P. Dunstan, B. Moore, J. Bell, Johann N. Holbrook, E. Oliver, J. Risbey, S. Foster, Q. Hanich, A. Hobday, N. Bennett. How can climate predictions improve sustainability of coastal fisheries in Pacific Small-Island Developing States? Marine Policy, 2018, 88, 295-302.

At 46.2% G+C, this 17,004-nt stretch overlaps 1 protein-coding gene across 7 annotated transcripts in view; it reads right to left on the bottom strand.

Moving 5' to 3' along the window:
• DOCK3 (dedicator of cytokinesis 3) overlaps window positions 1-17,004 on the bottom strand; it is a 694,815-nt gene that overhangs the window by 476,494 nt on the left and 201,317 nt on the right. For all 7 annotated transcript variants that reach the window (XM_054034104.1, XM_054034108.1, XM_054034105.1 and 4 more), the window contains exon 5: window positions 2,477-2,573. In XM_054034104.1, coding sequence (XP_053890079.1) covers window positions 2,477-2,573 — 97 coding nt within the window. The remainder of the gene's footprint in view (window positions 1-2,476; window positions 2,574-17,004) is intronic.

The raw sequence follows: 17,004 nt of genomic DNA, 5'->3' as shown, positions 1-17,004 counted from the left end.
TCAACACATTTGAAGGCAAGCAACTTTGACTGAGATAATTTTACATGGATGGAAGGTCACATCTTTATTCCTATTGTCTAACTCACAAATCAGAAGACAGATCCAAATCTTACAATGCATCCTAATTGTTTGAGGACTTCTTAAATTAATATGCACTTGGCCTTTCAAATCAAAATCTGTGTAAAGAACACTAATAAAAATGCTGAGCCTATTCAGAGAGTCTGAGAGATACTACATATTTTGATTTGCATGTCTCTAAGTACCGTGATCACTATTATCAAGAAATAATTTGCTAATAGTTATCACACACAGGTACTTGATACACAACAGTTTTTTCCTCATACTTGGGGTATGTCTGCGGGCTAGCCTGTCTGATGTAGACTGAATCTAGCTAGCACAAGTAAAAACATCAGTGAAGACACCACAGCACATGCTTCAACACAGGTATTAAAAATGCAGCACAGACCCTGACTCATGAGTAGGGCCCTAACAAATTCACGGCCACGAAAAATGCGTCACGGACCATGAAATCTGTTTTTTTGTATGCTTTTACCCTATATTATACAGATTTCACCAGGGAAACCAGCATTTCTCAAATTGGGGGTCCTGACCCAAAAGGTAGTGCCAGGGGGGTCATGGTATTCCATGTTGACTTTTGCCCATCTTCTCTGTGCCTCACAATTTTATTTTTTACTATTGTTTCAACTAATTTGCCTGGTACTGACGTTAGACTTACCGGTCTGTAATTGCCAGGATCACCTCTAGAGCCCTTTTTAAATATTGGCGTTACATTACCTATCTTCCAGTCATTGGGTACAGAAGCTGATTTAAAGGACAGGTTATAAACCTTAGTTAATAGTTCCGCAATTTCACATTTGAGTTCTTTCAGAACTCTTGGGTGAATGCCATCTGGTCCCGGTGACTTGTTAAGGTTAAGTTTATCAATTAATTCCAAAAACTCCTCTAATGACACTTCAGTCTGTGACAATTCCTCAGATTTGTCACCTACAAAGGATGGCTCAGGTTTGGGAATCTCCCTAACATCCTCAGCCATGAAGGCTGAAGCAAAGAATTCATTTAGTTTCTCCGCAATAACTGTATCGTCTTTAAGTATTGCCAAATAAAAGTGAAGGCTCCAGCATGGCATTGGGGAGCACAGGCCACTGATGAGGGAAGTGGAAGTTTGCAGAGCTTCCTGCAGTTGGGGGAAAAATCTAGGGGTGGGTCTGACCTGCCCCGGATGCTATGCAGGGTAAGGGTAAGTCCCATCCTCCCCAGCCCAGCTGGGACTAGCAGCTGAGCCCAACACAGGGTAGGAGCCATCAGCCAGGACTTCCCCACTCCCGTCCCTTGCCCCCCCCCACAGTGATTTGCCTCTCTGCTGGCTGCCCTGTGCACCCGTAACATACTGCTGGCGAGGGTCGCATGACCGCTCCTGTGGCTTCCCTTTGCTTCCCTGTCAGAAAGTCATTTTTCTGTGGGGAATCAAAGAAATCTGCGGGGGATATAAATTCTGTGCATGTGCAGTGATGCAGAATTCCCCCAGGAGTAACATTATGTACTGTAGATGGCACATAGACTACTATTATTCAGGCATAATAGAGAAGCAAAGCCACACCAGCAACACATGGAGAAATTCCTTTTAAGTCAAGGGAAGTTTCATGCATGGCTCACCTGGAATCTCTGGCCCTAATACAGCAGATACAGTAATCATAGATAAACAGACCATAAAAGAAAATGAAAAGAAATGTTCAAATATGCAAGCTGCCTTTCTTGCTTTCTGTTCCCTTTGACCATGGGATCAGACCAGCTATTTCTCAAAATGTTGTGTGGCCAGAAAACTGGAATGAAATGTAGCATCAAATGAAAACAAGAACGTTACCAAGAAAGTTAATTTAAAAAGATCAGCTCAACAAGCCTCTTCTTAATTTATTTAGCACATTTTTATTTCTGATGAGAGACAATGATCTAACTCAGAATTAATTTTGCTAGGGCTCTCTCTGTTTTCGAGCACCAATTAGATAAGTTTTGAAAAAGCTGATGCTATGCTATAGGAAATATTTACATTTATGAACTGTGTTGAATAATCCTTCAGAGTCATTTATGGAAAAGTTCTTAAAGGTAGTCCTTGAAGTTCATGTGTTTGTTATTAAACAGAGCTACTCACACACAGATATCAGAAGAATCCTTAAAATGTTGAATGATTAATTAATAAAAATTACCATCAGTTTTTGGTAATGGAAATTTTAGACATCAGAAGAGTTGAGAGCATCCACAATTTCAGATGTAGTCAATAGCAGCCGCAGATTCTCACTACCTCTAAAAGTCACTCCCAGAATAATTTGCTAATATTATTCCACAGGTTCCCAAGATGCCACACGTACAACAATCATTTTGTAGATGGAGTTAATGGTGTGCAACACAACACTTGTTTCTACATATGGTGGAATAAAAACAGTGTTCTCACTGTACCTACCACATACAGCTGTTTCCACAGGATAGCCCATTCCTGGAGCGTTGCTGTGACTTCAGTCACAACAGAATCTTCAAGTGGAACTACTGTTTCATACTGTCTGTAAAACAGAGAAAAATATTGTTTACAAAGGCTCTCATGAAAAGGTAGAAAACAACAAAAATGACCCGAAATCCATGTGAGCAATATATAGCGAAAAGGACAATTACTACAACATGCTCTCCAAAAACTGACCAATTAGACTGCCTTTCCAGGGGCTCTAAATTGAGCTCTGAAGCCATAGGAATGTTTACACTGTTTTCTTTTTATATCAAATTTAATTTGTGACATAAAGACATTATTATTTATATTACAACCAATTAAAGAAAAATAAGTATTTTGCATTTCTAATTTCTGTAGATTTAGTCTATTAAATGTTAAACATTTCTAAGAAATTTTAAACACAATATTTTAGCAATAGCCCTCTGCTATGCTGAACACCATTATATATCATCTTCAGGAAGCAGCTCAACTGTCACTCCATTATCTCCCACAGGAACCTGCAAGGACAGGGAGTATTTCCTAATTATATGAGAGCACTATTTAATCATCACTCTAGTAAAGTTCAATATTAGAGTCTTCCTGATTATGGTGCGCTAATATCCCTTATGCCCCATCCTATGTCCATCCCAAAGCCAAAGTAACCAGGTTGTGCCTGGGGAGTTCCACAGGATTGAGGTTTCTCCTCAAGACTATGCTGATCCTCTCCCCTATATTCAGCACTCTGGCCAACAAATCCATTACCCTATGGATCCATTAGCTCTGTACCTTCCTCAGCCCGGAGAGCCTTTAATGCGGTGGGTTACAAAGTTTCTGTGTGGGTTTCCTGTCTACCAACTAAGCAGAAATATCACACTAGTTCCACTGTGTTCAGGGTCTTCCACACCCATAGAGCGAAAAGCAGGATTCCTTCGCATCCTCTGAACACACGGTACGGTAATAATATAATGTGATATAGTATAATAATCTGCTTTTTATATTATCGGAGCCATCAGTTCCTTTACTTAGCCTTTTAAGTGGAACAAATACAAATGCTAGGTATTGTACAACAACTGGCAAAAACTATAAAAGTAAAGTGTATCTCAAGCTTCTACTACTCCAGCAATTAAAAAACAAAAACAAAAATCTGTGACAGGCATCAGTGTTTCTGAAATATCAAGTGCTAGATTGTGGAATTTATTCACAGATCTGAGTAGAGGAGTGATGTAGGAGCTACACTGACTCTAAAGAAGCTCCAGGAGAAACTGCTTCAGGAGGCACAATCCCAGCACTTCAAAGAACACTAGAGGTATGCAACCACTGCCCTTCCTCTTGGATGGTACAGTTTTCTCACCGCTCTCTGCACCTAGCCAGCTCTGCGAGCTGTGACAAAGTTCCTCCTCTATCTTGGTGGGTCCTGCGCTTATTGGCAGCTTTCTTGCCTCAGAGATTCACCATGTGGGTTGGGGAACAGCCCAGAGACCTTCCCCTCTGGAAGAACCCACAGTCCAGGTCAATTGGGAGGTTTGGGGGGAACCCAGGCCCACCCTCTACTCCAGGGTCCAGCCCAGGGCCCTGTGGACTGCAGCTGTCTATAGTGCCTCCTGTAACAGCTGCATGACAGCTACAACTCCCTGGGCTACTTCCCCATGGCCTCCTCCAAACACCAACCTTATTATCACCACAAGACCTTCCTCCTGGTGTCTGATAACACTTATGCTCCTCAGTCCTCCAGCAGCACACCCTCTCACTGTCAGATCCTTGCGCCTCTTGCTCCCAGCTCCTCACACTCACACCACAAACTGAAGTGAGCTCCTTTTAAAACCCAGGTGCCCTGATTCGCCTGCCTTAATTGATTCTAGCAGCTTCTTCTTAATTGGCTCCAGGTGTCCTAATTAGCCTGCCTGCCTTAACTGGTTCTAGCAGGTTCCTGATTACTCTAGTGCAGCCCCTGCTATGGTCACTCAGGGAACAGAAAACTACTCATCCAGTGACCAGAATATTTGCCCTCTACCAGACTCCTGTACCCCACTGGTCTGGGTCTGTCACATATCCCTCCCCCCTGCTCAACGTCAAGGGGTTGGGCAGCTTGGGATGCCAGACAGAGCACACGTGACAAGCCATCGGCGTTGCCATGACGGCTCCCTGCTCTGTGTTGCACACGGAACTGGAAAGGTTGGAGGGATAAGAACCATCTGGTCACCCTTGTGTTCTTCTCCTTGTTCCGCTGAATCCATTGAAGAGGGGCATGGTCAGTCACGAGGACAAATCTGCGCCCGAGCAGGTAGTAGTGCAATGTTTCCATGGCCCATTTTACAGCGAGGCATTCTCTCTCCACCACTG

Climate and weather have profound effects on economies, the food security and livelihoods of communities throughout the Pacific Island region. These effects are particularly important for small-scale fisheries and occur, for example, through changes in sea surface temperature, primary productivity, ocean currents, rainfall patterns, and through cyclones. This variability has impacts over both short and long time scales. We differentiate climate predictions (the actual state of climate at a particular point in time) from climate projections (the average state of climate over long time scales). The ability to predict environmental conditions over the time scale of months to decades will assist governments and coastal communities to reduce the impacts of climatic variability and take advantage of opportunities. We explore the potential to make reliable climate predictions over time scales of six months to 10 years for use by policy makers, managers and communities. We also describe how climate predictions can be used to make decisions on short time scales that should be of direct benefit to sustainable management of small-scale fisheries, and to disaster risk reduction, in Small-Island Developing States in the Pacific